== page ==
Woodstock then and now

August 10, 1999|By Richard Reeves

SAG HARBOR, N.Y. -- We are between Woodstock revivals at the moment. There was one at the end of July in Rome, N.Y., and there will be one in Bethel, N.Y., on Sunday -- the site and date of the original in 1969.

So far the reviews are not good. The fire, looting and rape that ended the first 1999 revival do not seem to match up well with the old legend.

"This was the nicest bunch of kids I've ever dealt with," said the local sheriff, a guy named Louis Ratner, back in August 1969. This time the sheriff is using the Internet to try and track down kids who wreaked havoc in Rome.

I was there the first time around, living on the gigantic stage most of the time. It looked like the Middle Ages from that perspective. In front of me, the peasants were sloshing through the mud in rags or nothing at all, having the time of their lives.

Behind me, backstage, lords and ladies of rock were screaming for more money as they popped champagne and almost every other mind-bending substance.

I was there by accident, a 31-year-old New York Times reporter in a suit and tie. I was covering the mayor of New York, John V. Lindsay, who was campaigning for re-election among the New Yorkers at Grossingers, the Concord and other Jewish resorts of the time in the Catskill Mountains, when we ran into the densest traffic jams I had ever seen.

"What's up?" I asked a state trooper. He told me what he knew about Woodstock -- "hundreds of thousands of kids in a field up there" -- and I hitched a helicopter ride with a group called Canned Heat.

Not all peace and love

So I landed among the nobility, just in time to watch John Wolff, manager of The Who, yelling at anyone near, "Cash or certified check or we don't go on!" There were a dozen other group managers, a pretty nasty bunch, yelling the same thing, usually in more colorful language.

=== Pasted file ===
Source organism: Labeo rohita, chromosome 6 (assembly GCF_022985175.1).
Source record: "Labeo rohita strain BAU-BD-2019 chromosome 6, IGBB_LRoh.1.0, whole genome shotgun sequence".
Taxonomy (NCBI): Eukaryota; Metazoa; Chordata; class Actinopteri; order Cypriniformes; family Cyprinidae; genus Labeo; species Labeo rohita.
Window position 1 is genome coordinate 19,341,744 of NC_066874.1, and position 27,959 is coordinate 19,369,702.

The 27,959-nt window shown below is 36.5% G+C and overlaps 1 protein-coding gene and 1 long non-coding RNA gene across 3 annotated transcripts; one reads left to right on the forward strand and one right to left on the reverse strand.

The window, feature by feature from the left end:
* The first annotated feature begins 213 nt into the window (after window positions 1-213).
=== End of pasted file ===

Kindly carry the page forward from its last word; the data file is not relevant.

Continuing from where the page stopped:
"I'm from Wells Fargo, here to pick up the receipts," someone shouted, but there were no receipts. The organizers never expected the kind of crowd they got. Youths came from all over the country to walk in without paying the $18 price for three days.

The ticket booths and fences lasted about 20 pre-Ticketmaster minutes, and the organizers lost at least $1.3 million -- which they made up later with film, record and logo royalties.

Legend tells us now that a lonely nation turned its grateful eyes to Bethel that weekend. But, in fact, a lot of people and press were demanding that the National Guard be sent in to stop drugs, sex and rock.

Alas, things went bad very quickly toward the end of that summer 30 years ago -- Charles Manson, bombings and violence at other rock concerts soured the American mood -- but the "Spirit of Woodstock" legend grew into the idea of generational community, young people as a tribe united by promise and idealism.

Now "community" is out of fashion. We are all creatures of "the market," and a lot of young people think they're entitled and can get away with being as hostile, self-centered and greedy as some '60s rock stars were offstage. And the music has changed; the hostility is onstage -- and in the audience, too.

Richard Reeves is a syndicated columnist.

Pub Date: 8/10/99

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